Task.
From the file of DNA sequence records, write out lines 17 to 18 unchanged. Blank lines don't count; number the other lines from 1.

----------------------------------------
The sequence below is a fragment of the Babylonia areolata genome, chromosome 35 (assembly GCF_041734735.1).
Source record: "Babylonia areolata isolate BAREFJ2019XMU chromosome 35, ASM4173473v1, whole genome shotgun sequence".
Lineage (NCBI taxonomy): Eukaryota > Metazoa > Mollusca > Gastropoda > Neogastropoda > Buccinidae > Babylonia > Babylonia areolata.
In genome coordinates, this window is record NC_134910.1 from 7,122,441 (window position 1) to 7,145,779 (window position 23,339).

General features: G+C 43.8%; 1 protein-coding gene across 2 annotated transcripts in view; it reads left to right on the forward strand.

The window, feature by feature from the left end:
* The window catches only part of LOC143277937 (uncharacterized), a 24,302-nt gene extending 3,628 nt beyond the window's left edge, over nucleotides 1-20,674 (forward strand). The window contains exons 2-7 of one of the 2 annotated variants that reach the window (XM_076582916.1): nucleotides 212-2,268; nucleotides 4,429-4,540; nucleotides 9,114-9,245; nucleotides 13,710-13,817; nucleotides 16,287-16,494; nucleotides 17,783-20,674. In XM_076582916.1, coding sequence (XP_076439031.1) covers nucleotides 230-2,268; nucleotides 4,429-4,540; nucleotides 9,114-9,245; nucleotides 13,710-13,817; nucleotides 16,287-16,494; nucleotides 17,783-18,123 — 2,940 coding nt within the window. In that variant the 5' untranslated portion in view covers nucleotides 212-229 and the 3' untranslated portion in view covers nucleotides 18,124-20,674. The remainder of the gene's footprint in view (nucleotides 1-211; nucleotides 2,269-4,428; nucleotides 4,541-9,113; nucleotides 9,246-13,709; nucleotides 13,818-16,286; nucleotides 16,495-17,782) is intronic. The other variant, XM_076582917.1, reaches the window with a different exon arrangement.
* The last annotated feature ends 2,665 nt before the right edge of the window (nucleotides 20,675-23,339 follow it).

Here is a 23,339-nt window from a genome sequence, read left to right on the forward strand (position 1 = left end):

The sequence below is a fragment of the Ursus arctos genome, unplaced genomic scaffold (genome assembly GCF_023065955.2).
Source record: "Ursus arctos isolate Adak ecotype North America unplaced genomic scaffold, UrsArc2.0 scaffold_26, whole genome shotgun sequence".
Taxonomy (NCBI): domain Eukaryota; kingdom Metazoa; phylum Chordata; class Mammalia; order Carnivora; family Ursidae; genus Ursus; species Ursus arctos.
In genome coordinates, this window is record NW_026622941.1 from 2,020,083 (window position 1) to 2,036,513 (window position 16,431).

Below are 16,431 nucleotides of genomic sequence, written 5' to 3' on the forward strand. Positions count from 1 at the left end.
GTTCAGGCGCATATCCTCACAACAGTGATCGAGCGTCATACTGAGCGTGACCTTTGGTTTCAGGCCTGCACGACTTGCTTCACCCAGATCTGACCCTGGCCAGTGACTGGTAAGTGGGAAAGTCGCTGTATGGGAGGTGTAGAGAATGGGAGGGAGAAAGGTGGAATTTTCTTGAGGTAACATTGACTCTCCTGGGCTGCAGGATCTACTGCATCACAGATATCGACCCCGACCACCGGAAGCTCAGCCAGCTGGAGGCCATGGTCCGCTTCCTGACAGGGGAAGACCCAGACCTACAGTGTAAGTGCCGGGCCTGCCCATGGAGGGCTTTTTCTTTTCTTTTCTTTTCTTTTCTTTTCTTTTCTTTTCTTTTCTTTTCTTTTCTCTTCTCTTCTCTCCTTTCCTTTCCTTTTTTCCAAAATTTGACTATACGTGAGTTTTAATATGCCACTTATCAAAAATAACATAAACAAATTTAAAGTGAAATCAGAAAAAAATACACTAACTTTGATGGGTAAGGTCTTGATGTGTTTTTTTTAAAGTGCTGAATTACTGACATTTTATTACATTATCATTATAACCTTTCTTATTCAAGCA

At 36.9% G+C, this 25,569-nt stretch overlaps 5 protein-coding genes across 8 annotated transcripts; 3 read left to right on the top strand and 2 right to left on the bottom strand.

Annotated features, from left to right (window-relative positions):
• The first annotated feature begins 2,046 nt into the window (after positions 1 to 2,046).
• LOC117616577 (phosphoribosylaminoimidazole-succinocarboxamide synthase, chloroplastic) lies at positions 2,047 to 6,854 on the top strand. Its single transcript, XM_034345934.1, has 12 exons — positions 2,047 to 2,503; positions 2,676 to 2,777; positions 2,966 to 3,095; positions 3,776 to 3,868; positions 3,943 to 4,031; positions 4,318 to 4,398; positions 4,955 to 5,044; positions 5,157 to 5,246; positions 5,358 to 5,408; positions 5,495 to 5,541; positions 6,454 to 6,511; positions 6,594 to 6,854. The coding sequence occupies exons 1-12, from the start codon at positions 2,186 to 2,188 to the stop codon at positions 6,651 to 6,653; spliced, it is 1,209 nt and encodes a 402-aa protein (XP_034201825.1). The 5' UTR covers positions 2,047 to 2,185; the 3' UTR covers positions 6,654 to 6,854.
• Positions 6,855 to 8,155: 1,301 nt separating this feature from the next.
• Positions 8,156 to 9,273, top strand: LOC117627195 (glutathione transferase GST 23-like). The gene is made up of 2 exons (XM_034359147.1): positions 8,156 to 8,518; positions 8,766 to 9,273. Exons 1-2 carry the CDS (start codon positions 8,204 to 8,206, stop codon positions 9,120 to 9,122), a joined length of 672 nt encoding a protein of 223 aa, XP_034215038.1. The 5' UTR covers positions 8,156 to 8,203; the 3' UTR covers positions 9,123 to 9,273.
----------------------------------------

Annotated features, from left to right (window-relative positions):
• The first annotated feature begins 2,046 nt into the window (after positions 1 to 2,046).